Spring is coming early in 3/4 of national parks, according to a new study. Awesome? Not so much. As flowers bloom earlier every year, it’s disrupting the link between the wildflowers and the arrival of birds, bees, and butterflies that feed on and pollinate the flowers. In Shenandoah, an earlier spring is giving invasive plants a head start, and they’re displacing native wildflowers, leading to costly management issues.
Before the 1960s almost everything about living openly as a lesbian, gay, bisexual, or transgender (LGBT) person was illegal. New York City laws against homosexual activities were particularly harsh. The Stonewall Uprising on June 28, 1969 is a milestone in the quest for LGBT civil rights and provided momentum for a movement.
Vine Creek Ranch at Death Valley National Park. Steady drought and record summer heat make Death Valley a land of extremes. Towering peaks are frosted with winter snow. Rare rainstorms bring vast fields of wildflowers. Lush oases harbor tiny fish and refuge for wildlife and humans. Despite its morbid name, a great diversity of life survives in Death Valley.
Located 2,600 miles southwest of Hawaii, the National Park of American Samoa is the most remote unit of the National Park System and the U.S. National Park south of the Equator. The Park spreads across three islands, 9,500 acres of tropical rainforest, and 4,000 acres of ocean, including coral reefs. While remote, the islands of American Samoa, true to the meaning of the word Samoa (Islands of Sacred Earth), are welcoming and offer beautiful landscapes and centuries of culture and history.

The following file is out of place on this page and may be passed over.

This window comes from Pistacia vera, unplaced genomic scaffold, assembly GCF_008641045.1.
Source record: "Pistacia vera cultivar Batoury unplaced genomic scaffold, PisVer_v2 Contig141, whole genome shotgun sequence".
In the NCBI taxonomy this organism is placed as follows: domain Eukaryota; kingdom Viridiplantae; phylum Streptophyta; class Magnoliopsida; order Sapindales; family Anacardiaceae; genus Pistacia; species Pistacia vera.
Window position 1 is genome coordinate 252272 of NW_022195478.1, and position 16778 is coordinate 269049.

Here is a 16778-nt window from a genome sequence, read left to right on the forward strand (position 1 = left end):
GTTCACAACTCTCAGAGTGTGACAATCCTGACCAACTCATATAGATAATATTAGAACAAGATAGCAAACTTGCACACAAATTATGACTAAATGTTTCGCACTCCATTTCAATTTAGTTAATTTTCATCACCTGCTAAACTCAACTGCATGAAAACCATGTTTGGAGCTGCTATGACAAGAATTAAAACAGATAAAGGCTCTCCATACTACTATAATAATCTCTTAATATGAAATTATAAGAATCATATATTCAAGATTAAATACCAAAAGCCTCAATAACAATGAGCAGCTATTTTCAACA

Director: Mary Ratnaswamy, U.S. Geological Survey Location: University of Massachusetts - Amherst
The Northeast Climate Science Center (NE CSC), established in 2012, is part of a network of eight regional Climate Science Centers (CSCs) created to provide scientific information, tools, and techniques that managers and other parties interested in land, water, wildlife and cultural resources can use to anticipate, monitor, and adapt to climate change.National coordination for the CSCs is provided by the U.S. Geological Survey's National Climate Change and Wildlife Science Center.
The NE CSC is hosted by the University of Massachusetts, Amherst and also works with a consortium of institutions: the College of Menominee Nation, Columbia University, Marine Biological Laboratory, University of Minnesota, University of Missouri, Columbia, and the University of Wisconsin, Madison. In addition to the host and consortium institutions, the NE CSC also collaborates with other important partner institutions. To learn more about the NE CSC university consortium, please visit the university consortium website.
The NE CSC consortium and partners provide expertise in climate science, ecology, impacts assessment, modeling, urban environments, and advanced information technology. This expertise is needed to deal with climate issues in the Northeast, where changes in temperature and precipitation are predicted to have significant effects on streams, forests, agricultural lands, and the Atlantic Coast, in addition to the fish, wildlife, and human communities supported by these environments.